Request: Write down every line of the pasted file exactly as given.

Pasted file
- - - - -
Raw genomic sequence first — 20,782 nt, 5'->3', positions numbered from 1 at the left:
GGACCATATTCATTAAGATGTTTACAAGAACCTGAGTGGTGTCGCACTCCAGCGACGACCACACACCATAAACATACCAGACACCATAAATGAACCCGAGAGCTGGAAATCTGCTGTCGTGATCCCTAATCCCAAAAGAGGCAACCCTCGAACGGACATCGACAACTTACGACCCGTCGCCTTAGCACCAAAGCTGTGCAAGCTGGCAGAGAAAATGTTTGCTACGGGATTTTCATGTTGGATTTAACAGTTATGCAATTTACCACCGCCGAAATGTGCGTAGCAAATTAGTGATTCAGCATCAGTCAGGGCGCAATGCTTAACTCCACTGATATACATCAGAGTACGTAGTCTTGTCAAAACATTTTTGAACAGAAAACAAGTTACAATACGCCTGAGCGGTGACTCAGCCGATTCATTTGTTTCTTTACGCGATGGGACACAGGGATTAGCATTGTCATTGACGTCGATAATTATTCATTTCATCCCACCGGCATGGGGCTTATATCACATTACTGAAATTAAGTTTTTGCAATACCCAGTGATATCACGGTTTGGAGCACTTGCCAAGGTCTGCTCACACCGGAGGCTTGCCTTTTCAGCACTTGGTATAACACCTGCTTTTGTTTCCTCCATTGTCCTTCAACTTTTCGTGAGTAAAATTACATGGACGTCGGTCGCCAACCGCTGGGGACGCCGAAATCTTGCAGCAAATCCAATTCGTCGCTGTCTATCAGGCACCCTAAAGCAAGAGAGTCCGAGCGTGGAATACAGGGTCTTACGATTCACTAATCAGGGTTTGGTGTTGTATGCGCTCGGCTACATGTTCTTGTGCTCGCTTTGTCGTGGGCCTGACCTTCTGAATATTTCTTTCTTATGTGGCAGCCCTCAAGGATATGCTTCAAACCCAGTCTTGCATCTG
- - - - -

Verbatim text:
Raw genomic sequence first — 20,782 nt, 5'->3', positions numbered from 1 at the left:
GGACCATATTCATTAAGATGTTTACAAGAACCTGAGTGGTGTCGCACTCCAGCGACGACCACACACCATAAACATACCAGACACCATAAATGAACCCGAGAGCTGGAAATCTGCTGTCGTGATCCCTAATCCCAAAAGAGGCAACCCTCGAACGGACATCGACAACTTACGACCCGTCGCCTTAGCACCAAAGCTGTGCAAGCTGGCAGAGAAAATGTTTGCTACGGGATTTTCATGTTGGATTTAACAGTTATGCAATTTACCACCGCCGAAATGTGCGTAGCAAATTAGTGATTCAGCATCAGTCAGGGCGCAATGCTTAACTCCACTGATATACATCAGAGTACGTAGTCTTGTCAAAACATTTTTGAACAGAAAACAAGTTACAATACGCCTGAGCGGTGACTCAGCCGATTCATTTGTTTCTTTACGCGATGGGACACAGGGATTAGCATTGTCATTGACGTCGATAATTATTCATTTCATCCCACCGGCATGGGGCTTATATCACATTACTGAAATTAAGTTTTTGCAATACCCAGTGATATCACGGTTTGGAGCACTTGCCAAGGTCTGCTCACACCGGAGGCTTGCCTTTTCAGCACTTGGTATAACACCTGCTTTTGTTTCCTCCATTGTCCTTCAACTTTTCGTGAGTAAAATTACATGGACGTCGGTCGCCAACCGCTGGGGACGCCGAAATCTTGCAGCAAATCCAATTCGTCGCTGTCTATCAGGCACCCTAAAGCAAGAGAGTCCGAGCGTGGAATACAGGGTCTTACGATTCACTAATCAGGGTTTGGTGTTGTATGCGCTCGGCTACATGTTCTTGTGCTCGCTTTGTCGTGGGCCTGACCTTCTGAATATTTCTTTCTTATGTGGCAGCCCTCAAGGATATGCTTCAAACCCAGTCTTGCATCTG